Newly documented population of polar bears in Southeast Greenland sheds light on the species' future in a warming Arctic

Newly documented population of polar bears in Southeast Greenland sheds light on the species' future in a warming Arctic
A polar bear stands on a snow-covered iceberg that is surrounded by fast ice, or sea ice connected to the shore, in Southeast Greenland in March 2016. Credit: Kristin Laidre/University of Washington

Scientists have documented a previously unknown subpopulation of polar bears living in Southeast Greenland. The polar bears survive with limited access to sea ice by hunting from freshwater ice that pours into the ocean from Greenland's glaciers. Because this isolated population is genetically distinct and uniquely adapted to its environment, studying it could shed light on the future of the species in a warming Arctic.

"We wanted to survey this region because we didn't know much about the polar bears in Southeast Greenland, but we never expected to find a new subpopulation living there," said lead author Kristin Laidre, a polar scientist at the University of Washington's Applied Physics Laboratory. "We knew there were some bears in the area from historical records and Indigenous knowledge. We just didn't know how special they were."

The study, published in the June 17 issue of Science, combines seven years of new data collected along the southeastern coast of Greenland with 30 years of historical data from the island's whole east coast. The remote Southeast region had been poorly studied because of its unpredictable weather, jagged mountains and heavy snowfall. The newly collected genetic, movement and data show how these bears use glacier ice to survive with limited access to sea ice.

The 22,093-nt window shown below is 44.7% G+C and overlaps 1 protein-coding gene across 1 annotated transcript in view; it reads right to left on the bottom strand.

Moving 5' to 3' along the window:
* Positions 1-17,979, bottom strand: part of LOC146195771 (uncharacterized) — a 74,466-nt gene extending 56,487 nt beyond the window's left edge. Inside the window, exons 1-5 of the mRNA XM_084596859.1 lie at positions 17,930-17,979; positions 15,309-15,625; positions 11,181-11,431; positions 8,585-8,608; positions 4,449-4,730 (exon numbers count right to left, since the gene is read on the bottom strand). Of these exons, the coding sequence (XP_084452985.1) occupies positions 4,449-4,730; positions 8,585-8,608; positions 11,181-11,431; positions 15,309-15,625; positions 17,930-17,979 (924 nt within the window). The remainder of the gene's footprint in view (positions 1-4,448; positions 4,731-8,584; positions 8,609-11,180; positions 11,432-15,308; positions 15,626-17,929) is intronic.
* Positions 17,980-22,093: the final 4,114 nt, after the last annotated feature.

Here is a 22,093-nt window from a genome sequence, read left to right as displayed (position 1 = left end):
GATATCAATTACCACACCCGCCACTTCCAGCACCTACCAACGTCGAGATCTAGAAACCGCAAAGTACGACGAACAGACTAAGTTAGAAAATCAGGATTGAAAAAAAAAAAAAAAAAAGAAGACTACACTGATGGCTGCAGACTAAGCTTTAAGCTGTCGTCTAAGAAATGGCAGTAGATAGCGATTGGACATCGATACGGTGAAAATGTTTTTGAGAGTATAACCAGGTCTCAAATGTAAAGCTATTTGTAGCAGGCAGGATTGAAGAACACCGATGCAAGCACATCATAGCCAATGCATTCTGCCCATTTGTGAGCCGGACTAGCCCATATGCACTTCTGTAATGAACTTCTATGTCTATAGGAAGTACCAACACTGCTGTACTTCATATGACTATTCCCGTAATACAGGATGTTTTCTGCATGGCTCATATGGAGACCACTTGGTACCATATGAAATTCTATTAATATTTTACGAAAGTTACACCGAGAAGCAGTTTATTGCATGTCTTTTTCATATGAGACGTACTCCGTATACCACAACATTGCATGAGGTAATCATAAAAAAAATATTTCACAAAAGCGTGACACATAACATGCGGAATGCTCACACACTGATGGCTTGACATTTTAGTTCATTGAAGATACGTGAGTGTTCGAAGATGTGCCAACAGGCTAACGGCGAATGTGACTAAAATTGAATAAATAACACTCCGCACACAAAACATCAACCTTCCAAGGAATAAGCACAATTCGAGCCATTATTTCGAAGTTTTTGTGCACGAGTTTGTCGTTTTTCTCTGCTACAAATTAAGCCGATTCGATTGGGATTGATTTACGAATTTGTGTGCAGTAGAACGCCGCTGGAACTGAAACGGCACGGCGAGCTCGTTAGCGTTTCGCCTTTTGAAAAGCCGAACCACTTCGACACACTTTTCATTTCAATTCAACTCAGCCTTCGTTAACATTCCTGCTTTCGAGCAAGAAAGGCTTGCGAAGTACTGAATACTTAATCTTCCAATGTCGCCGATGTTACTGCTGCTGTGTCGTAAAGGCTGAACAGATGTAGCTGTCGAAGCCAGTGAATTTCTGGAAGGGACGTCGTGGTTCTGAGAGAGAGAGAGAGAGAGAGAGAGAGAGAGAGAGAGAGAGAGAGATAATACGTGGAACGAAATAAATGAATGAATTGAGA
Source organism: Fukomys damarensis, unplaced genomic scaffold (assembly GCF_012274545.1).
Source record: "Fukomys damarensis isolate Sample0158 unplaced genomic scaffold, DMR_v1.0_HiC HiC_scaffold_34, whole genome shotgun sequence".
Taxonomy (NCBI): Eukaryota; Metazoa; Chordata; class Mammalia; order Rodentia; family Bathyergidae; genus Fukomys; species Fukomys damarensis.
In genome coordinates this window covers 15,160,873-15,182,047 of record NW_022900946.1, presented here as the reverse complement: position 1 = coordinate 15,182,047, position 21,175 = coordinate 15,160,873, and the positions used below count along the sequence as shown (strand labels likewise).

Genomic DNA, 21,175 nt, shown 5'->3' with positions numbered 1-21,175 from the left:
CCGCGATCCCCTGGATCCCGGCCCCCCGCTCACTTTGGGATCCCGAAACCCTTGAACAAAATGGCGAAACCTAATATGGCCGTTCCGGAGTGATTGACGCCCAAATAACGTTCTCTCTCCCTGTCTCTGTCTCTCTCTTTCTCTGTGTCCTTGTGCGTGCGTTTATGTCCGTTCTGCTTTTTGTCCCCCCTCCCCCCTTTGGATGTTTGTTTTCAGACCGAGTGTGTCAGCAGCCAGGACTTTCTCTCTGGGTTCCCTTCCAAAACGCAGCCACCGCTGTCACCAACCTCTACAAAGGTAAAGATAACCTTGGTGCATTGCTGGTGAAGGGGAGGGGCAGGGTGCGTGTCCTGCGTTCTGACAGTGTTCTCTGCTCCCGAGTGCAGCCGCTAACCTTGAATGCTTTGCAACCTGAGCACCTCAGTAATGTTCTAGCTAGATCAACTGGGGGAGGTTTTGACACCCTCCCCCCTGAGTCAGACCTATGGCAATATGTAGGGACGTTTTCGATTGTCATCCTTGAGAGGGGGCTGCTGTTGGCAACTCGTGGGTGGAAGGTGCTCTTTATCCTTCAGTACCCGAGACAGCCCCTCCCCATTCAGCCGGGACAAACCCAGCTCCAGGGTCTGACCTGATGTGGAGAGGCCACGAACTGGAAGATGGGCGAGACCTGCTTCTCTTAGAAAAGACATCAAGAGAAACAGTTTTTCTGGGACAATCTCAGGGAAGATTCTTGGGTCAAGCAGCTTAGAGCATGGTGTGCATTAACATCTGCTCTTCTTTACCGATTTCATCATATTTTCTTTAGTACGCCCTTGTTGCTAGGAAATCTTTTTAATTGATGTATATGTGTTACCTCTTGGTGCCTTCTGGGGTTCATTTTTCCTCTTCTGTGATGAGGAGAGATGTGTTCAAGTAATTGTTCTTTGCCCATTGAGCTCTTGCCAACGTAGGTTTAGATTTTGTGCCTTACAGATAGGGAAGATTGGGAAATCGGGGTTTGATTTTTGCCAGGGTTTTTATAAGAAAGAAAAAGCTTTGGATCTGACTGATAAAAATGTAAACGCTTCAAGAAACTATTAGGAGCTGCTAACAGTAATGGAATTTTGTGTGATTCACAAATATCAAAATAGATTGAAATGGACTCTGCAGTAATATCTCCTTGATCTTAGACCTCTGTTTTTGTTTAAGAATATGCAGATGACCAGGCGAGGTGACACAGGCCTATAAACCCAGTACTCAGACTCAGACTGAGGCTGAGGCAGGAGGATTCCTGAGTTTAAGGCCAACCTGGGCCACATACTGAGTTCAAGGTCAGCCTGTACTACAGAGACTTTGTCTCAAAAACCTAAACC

"Polar bears are threatened by sea ice loss due to climate change. This new population gives us some insight into how the species might persist into the future," said Laidre, who is also a UW associate professor of aquatic and fishery sciences. "But we need to be careful about extrapolating our findings, because the glacier ice that makes it possible for Southeast Greenland bears to survive is not available in most of the Arctic."

Newly documented population of polar bears in Southeast Greenland sheds light on the species' future in a warming Arctic
The dots on the left map show the locations where samples from Greenland polar bears were collected. The new Southeast Greenland population, shown as red dots, is located between 60 and 64 degrees north. The map at the right shows the 19 current polar bear subpopulations, with colored dots showing the location of other samples used in the analysis. Credit: Laidre et al./Science

The between this group of bears and its nearest genetic neighbor is greater than that observed for any of the 19 previously known polar bear populations.

"They are the most genetically isolated population of polar bears anywhere on the planet," said co-author Beth Shapiro, a professor and geneticist at the University of California, Santa Cruz and investigator at the Howard Hughes Medical Institute. "We know that this population has been living separately from other polar bear populations for at least several hundred years, and that their population size throughout this time has remained small."